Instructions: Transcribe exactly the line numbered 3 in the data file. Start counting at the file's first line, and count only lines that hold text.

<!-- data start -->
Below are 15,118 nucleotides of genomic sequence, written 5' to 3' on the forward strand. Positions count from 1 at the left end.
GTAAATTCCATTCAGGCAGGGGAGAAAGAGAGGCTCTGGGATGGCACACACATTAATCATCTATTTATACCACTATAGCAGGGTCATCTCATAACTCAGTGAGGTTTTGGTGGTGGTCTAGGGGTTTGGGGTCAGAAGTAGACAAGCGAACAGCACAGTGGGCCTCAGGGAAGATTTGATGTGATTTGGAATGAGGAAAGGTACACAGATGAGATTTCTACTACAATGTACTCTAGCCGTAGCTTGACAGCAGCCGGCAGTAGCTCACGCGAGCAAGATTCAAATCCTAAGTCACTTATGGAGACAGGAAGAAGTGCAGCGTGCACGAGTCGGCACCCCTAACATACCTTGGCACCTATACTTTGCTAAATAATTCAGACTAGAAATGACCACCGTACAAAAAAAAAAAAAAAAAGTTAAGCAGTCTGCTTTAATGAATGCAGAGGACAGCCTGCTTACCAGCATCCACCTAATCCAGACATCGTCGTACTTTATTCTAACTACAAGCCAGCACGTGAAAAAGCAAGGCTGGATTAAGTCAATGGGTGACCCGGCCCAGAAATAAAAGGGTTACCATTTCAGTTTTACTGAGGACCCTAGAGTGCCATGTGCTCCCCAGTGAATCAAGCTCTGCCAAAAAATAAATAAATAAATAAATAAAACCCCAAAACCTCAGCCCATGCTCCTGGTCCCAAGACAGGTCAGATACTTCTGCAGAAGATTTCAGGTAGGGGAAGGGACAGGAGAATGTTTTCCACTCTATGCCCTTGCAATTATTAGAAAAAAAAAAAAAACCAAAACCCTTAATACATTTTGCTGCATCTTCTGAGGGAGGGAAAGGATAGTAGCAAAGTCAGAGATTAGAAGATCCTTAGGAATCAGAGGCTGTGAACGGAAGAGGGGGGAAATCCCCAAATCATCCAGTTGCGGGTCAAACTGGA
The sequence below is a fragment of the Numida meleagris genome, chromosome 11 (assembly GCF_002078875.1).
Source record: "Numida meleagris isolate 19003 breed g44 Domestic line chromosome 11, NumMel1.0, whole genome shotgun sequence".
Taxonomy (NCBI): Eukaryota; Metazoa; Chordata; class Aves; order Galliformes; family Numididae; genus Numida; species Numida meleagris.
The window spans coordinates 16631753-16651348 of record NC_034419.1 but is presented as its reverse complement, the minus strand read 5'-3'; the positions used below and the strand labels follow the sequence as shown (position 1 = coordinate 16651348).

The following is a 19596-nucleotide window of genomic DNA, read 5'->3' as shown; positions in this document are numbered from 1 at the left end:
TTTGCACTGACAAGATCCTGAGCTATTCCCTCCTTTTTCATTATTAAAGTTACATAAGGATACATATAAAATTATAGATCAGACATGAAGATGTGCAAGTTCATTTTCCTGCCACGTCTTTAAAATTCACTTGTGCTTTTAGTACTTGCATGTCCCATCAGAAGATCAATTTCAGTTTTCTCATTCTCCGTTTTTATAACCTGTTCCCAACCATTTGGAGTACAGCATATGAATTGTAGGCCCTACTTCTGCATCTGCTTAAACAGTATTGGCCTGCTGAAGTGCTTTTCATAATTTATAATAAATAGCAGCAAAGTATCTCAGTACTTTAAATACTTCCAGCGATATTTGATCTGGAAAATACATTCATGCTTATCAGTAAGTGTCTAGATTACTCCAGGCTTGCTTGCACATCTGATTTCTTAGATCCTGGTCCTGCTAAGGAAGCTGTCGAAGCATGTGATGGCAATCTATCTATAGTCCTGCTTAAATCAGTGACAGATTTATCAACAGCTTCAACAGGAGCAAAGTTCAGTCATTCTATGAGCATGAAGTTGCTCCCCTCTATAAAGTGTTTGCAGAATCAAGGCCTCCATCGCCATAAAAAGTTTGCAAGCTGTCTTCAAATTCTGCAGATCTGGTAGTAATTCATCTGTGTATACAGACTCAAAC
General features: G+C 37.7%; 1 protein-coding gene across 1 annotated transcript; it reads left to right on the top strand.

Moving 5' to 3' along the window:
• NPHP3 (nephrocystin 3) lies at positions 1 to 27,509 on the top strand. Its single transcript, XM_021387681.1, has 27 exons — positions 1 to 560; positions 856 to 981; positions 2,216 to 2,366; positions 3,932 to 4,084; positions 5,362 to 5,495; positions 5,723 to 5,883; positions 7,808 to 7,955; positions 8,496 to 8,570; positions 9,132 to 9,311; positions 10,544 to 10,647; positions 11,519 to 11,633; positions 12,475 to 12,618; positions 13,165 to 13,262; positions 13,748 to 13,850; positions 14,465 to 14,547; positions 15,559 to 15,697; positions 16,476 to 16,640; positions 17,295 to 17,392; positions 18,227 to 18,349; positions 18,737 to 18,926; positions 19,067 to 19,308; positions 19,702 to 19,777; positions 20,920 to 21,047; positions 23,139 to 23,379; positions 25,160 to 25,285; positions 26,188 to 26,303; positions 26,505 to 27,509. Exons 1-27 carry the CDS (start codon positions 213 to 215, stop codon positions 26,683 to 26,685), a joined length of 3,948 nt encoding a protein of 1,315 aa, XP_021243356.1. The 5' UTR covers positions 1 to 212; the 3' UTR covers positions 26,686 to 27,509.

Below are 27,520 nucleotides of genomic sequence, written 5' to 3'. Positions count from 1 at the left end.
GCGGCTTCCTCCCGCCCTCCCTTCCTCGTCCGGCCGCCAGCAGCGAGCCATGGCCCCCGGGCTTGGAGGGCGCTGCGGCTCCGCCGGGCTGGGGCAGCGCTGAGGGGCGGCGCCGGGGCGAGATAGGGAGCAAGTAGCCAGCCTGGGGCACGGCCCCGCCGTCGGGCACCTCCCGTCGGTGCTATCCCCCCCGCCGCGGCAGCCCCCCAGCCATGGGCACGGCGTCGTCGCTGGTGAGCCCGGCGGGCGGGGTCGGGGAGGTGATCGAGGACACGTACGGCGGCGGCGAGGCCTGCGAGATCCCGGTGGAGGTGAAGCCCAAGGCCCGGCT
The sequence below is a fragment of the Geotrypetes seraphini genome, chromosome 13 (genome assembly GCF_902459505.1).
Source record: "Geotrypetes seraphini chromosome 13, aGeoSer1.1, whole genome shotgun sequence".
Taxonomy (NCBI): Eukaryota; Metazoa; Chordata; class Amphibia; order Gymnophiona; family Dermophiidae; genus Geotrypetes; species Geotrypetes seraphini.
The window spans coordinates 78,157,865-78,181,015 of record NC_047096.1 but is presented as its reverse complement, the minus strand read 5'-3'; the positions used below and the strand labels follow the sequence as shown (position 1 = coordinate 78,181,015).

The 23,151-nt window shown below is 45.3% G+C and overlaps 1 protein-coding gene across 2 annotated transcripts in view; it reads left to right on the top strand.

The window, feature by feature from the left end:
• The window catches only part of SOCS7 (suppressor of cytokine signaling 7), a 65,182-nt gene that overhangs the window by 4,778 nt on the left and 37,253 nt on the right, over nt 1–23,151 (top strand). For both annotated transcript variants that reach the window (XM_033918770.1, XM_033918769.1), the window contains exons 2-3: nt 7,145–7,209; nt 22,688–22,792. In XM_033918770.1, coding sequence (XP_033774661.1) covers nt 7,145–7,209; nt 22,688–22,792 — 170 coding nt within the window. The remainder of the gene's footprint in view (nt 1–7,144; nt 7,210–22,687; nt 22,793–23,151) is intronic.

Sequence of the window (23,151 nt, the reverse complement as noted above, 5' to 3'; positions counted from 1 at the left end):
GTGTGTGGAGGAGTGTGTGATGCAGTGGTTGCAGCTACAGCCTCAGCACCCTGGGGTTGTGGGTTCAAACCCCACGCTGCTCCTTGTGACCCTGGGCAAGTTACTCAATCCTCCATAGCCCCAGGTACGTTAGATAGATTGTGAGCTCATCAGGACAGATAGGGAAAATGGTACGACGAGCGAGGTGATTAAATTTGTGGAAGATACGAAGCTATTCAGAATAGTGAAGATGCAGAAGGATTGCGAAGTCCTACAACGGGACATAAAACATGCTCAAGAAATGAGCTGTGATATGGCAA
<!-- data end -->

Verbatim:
The sequence below is a fragment of the Numida meleagris genome, chromosome 11 (assembly GCF_002078875.1).